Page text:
The hybrid type has a front and back hook, with some variations that offer multiple attachment points. This type is useful if you need to switch between the front and back hooks for when you’re training your dog, or if you need something suitable for a wide range of activities.
Once you’ve figured out which attachment type is best for your dog, consider the various fits available.
Harness Fit and Design
Aside from attachment types, harnesses come in three types of fit.
Webbed harnesses consist of straps that fit over your dog’s chest and upper back area. They’re ideal in hot weather. Webbed harnesses are more secure than a dog collar, but they may not be suitable for big, strong dogs who tend to pull on their leash.
The vest-type harness, as the name might imply, fits like a vest around the dog’s chest and upper back area. These harnesses offer optimum support and security, able as they are to distribute force over a larger surface area. However, they may not be suitable in hot and humid climates.
The head halter has a unique look to it and is best suited for reactive or stronger dogs. It’s a wonderful alternative to anti-pull harnesses. While it may look like a muzzle, it doesn’t restrict your dog in any way. However, some dogs might not respond well to this unique configuration, and it may take them several days or weeks to get used to it.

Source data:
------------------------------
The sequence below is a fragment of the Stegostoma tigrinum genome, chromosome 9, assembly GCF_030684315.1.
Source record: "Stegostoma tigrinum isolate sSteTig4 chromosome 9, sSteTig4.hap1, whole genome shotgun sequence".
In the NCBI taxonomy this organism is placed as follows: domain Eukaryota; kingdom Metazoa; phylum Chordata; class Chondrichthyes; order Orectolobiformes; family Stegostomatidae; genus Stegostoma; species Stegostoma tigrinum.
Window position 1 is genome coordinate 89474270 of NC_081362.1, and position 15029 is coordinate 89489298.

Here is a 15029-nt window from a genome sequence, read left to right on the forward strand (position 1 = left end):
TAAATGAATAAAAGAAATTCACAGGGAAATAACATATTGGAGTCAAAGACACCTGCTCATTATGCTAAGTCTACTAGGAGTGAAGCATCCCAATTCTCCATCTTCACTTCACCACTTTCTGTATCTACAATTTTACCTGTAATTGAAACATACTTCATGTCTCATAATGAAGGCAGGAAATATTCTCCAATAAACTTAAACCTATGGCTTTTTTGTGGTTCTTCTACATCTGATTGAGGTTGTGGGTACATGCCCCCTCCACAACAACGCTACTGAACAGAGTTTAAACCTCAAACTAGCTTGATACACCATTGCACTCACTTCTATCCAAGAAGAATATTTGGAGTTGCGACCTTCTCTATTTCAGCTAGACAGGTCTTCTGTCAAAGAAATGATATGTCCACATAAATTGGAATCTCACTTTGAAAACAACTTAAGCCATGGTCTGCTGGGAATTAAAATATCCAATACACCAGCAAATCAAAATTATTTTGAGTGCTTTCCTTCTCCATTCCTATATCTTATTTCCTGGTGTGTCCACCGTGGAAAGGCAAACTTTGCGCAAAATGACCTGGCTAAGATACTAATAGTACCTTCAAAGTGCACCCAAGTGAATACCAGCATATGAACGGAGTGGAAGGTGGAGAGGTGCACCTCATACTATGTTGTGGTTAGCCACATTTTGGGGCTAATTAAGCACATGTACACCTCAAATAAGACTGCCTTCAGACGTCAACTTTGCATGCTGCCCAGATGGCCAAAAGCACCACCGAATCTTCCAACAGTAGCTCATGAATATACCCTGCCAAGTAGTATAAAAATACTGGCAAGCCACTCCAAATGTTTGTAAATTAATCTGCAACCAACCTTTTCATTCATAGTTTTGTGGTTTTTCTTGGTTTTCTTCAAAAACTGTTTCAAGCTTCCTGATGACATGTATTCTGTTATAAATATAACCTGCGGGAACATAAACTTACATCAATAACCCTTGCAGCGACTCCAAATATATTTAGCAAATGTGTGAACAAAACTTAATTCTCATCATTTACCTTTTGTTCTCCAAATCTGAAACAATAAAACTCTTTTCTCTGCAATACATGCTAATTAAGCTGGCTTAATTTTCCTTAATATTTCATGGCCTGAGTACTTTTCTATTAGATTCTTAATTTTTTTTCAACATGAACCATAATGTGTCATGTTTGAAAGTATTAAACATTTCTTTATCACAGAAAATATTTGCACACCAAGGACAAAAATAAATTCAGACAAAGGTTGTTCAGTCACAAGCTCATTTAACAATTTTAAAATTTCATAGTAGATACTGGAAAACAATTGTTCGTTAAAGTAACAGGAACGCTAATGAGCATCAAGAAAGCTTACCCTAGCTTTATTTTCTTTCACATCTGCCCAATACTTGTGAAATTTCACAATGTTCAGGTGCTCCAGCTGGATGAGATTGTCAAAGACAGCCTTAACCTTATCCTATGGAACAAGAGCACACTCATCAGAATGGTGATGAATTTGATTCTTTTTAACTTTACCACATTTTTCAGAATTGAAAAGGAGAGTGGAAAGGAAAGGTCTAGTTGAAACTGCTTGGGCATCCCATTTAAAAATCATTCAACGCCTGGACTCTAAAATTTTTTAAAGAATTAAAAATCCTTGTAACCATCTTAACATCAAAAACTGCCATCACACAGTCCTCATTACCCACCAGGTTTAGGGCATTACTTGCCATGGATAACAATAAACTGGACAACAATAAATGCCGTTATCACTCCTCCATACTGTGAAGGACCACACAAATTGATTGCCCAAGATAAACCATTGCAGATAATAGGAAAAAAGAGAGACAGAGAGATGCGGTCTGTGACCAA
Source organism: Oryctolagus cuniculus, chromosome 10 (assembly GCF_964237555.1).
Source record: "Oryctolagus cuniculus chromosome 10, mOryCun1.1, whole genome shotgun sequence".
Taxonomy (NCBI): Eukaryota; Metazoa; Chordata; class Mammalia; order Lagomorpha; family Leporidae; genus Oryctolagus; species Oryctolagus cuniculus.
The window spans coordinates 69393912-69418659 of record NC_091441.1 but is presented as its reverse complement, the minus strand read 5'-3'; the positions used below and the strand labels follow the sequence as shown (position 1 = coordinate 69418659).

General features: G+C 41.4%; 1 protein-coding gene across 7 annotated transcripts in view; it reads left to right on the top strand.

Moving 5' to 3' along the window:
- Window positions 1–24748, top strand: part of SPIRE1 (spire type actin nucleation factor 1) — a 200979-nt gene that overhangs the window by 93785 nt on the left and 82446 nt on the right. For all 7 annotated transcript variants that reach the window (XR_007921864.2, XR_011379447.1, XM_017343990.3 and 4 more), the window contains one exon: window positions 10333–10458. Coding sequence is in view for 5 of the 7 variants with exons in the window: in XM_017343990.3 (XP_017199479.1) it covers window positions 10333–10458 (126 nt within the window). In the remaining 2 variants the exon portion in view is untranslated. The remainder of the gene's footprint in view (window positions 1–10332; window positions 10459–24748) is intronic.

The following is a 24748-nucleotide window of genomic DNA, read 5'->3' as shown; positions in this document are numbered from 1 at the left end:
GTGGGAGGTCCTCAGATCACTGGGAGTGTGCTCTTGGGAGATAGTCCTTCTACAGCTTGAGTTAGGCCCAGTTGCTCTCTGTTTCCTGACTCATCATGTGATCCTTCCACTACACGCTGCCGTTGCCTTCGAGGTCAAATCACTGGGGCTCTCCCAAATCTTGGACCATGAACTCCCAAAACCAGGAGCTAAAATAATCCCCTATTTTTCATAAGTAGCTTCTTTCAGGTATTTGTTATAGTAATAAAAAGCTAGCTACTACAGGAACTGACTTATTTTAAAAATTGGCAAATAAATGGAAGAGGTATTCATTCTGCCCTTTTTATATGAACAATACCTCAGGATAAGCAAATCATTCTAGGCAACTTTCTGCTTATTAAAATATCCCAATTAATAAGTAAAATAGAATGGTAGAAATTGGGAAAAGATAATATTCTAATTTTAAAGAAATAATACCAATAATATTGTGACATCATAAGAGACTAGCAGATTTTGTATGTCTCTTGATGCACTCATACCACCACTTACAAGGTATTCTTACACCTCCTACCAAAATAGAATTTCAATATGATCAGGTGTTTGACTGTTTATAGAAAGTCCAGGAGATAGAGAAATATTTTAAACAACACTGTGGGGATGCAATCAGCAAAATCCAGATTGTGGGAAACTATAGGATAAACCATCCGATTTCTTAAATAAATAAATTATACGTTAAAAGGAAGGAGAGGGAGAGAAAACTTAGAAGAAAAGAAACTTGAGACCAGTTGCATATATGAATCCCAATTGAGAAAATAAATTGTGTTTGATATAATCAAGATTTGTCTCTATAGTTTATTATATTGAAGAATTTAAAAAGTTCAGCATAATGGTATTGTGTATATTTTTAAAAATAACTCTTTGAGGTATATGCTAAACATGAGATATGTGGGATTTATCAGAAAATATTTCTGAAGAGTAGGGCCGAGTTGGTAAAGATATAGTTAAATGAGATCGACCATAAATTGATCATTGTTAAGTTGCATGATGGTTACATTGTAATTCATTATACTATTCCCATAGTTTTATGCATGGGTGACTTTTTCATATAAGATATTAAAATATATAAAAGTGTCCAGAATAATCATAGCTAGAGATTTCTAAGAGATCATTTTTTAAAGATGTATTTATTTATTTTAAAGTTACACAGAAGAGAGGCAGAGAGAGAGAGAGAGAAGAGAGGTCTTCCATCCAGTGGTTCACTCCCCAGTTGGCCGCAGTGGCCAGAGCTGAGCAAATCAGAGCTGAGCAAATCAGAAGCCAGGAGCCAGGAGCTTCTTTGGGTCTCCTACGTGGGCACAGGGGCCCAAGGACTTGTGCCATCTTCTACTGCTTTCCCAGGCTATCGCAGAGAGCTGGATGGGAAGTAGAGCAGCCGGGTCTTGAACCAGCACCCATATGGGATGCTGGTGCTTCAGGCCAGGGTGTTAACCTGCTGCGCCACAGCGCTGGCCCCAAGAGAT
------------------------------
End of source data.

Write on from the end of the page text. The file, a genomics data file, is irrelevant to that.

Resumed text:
That’s all of the harness types you need to know about.
Choosing a harness
With myriad options, choosing a harness can be daunting, so you can start by narrowing down your choices to a harness that fits your dog correctly, meets your needs, and works well with your leash.
Mind your measurements
Prior to getting a harness, you’ll need to get your dog’s measurements. Keep in mind their age and breed. If you’re getting a harness for a younger dog, remember that some of them can quickly outgrow their harness.
Plain or padded?
Padding is especially helpful if you have a dog with short hair. The padding protects your dog against excess friction, which can cause irritation. The padding can also keep your dog from hurting itself if it tends to pull on the leash.
Don’t forget about durability
When it comes to your dog’s harness, don’t skimp on quality. Select a harness made of high-quality materials that won’t wear out quickly. Look at the stitching as well to ensure quality of construction.
These are all you need to primarily consider when selecting a harness.
Why should you buy a new harness?
A collar is usually the go-to for most dog owners. But with a harness, you can prevent injuries while keeping your dog under control.
Whether you have a large dog or a small one, there’s a harness to fit your varying needs. There’s no one style or type required here for harnesses, but remember to include your dog in every stage of the harness selection process.
By Jarett Gilpin
Jarett and his vapor wake dog, Toxi, help keep the students and public safe on the University of Notre Dame’s campus. Jarett knows what equipment, food and toys to keep Toxi safe, productive and still able to have fun.